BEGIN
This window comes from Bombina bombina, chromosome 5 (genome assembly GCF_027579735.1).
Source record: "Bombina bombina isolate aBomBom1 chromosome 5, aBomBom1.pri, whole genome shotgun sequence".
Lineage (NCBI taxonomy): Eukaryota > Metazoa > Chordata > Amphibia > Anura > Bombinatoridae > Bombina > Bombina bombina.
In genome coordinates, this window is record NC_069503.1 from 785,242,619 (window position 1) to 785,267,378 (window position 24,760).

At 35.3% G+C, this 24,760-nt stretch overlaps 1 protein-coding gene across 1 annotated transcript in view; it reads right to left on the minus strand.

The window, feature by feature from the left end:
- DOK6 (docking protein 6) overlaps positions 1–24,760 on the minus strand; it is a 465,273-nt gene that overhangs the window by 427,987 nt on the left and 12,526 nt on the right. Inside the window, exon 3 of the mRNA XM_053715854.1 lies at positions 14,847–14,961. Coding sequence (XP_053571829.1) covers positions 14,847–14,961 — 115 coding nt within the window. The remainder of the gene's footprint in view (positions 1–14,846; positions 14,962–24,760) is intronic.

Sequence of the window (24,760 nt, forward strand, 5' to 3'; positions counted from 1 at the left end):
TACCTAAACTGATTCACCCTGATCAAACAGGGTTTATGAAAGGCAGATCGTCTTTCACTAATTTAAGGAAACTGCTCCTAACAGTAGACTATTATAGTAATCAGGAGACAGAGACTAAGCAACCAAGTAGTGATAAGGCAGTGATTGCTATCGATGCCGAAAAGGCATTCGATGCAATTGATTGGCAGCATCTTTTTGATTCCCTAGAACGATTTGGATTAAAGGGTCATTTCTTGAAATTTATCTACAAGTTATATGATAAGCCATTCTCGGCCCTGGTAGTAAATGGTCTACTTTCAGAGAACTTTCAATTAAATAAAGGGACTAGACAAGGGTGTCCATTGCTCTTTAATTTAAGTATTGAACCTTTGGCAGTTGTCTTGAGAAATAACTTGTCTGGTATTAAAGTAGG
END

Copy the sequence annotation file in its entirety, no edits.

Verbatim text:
This window comes from Bombina bombina, chromosome 5 (genome assembly GCF_027579735.1).
Source record: "Bombina bombina isolate aBomBom1 chromosome 5, aBomBom1.pri, whole genome shotgun sequence".
Lineage (NCBI taxonomy): Eukaryota > Metazoa > Chordata > Amphibia > Anura > Bombinatoridae > Bombina > Bombina bombina.
In genome coordinates, this window is record NC_069503.1 from 785,242,619 (window position 1) to 785,267,378 (window position 24,760).

At 35.3% G+C, this 24,760-nt stretch overlaps 1 protein-coding gene across 1 annotated transcript in view; it reads right to left on the minus strand.

The window, feature by feature from the left end:
- DOK6 (docking protein 6) overlaps positions 1–24,760 on the minus strand; it is a 465,273-nt gene that overhangs the window by 427,987 nt on the left and 12,526 nt on the right. Inside the window, exon 3 of the mRNA XM_053715854.1 lies at positions 14,847–14,961. Coding sequence (XP_053571829.1) covers positions 14,847–14,961 — 115 coding nt within the window. The remainder of the gene's footprint in view (positions 1–14,846; positions 14,962–24,760) is intronic.

Sequence of the window (24,760 nt, forward strand, 5' to 3'; positions counted from 1 at the left end):
TACCTAAACTGATTCACCCTGATCAAACAGGGTTTATGAAAGGCAGATCGTCTTTCACTAATTTAAGGAAACTGCTCCTAACAGTAGACTATTATAGTAATCAGGAGACAGAGACTAAGCAACCAAGTAGTGATAAGGCAGTGATTGCTATCGATGCCGAAAAGGCATTCGATGCAATTGATTGGCAGCATCTTTTTGATTCCCTAGAACGATTTGGATTAAAGGGTCATTTCTTGAAATTTATCTACAAGTTATATGATAAGCCATTCTCGGCCCTGGTAGTAAATGGTCTACTTTCAGAGAACTTTCAATTAAATAAAGGGACTAGACAAGGGTGTCCATTGCTCTTTAATTTAAGTATTGAACCTTTGGCAGTTGTCTTGAGAAATAACTTGTCTGGTATTAAAGTAGG